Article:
A hand appeared at my side. My sweet friend, David, of C-HOPE placed a small white glass soap dish next to me on the table. “That guy over there wanted you to have this,” he gestured. “The guy in the blue cap.” I looked up. I knew that man. I knew him before we started serving these meals. I had spoken to him many times. He would never tell me his name. “I’m Tempest! I’m Illusion!” magical answers from a magical mind. Sometimes, when I saw him, he was energized and happy. Sometimes, energized and angry. Sometimes, too depressed to speak. Today, he was happy. And he had brought me a gift. My heart swelled to the point of nearly breaking as I looked at that gift, glowing soft white in the golden flutter. It was a treasure. A connection, a kindness from a relationship nurtured over time.

We were beginning to see the bottom of our pots but the line was still coming. This was no ordinary Saturday. It didn’t seem we would have enough. David would occasionally report his count. “That’s forty.”, “Forty-eight.”, “Fifty.” We were out of beef stew. Out of enchiladas. Out of Asian salad. Almost all of it was gone. I dished up the last plates of my rice and stew and fretted heavily. There wasn’t going to be enough.

At last, the last person came through our line. Three plates were left on the table. A few came back for seconds and those three plates were gone. Done. I looked around the dappled parking lot at the crowd as they sat eating and talking in the grass. Now I could finally take some time to sit down with my friends.

Across the lot, I saw a woman I had known for a long while but whose name I did not know. She was never calm enough to ask her name. She showed up screaming, booming from down the street, assaulting the air with her rage. As she stood in line for food, she raged. Even as she ate, she raged. Stiff legged, screaming and pointing, she would assail the atmosphere of any space she entered, inconsolable and unable to connect. That day, miraculously, she was calm. Peaceful. She looked contented and quite beautiful. I took advantage of this rare opportunity and approached her. “I’m so glad you’re here!” I put my arms around her. She hugged me back, deeply. “You know, Friend, I’ve never had a chance to ask you your name.” I felt worried as I said it. How rude. As long as I had known her I should have known her name. My offense might bring on rage. Instead, she responded with open pleasantness, “It’s Mary.” Mary. Somehow it came as a surprise. I thought her name would be something else. But it was Mary. Click.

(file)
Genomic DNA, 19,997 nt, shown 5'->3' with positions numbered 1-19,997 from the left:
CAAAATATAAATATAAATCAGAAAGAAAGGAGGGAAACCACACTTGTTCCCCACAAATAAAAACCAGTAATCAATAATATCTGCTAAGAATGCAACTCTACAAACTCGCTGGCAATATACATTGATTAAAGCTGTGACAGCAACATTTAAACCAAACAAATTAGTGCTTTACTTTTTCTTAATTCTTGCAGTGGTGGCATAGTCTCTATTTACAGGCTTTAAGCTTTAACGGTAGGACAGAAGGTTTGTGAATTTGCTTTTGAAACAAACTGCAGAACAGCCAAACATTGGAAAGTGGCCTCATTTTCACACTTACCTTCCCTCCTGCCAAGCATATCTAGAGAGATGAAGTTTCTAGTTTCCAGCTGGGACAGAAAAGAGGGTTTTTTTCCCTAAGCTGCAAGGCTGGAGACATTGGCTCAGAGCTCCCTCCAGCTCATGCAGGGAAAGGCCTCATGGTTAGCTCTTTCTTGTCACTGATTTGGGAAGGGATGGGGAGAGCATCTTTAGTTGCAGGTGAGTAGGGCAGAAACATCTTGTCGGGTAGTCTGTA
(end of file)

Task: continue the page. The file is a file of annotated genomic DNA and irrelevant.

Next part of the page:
“You do know about Wednesdays?” I asked her. I had been telling everyone about the Wednesday meal and pointing out the somewhat challenging-to-find location behind us. “No!” she responded. When I pointed to the church and explained our new Wednesday arrangement she seemed surprised. “What do you mean?” she said, wide eyed. “Inside?? How did you pull that off??”

I stood for a second in the miracle of this conversation, and looked into her eyes. Energy spun around me like a whirlwind, blowing upward and tickling the leaves. Around us in the courtyard parking lot the golden air quivered with electricity and light. The air crackled with the power of the Holy Spirit. My mouth opened and I heard myself say, “The Spirit! Don’t you feel it? It’s alive all around us!” I wrapped my arms around her, again. Sweet Mary. Still enough to embrace. A wild woman had stepped out of the jungle and come to this table set by God. “We all have a light,” I told her. “When we join them they shine even brighter. That’s how we do it, with the power of the Spirit.”

Just like we had come together, a table set by God in the wilderness, a table that transformed the emptiness of that parking lot into our palace in the kingdom, we hastily broke apart. Friends were left scattered on the grass, talking quietly. My heart pulled me to them. I didn’t want to leave them behind. Suddenly, my friend with the blue cap appeared. Tempest. Illusion. He said to me, with passionate surprise, “Do you know what a blue footed booby is?? It’s a BIRD! It’s not even a booby! Oh, sure, you hear that word booby and you get all excited, but don’t! It’s a BIRD!” he went on, his impromptu comedy bringing laughs from any who heard him. I laughed until my stomach hurt. My friend had given me another gift.

Back at St. Stephen’s, Shawn and I unloaded our pots. I felt like I was running, still rushing, pushed forward with the power of the day. We stopped for a minute and caught each other’s eyes. Click. I breathed again. We reached for one another and clasped hands. We sat down. In the kitchen of St. Stephen’s we shared our day, our ministry, and the deep love we feel for one another and for our homeless friends.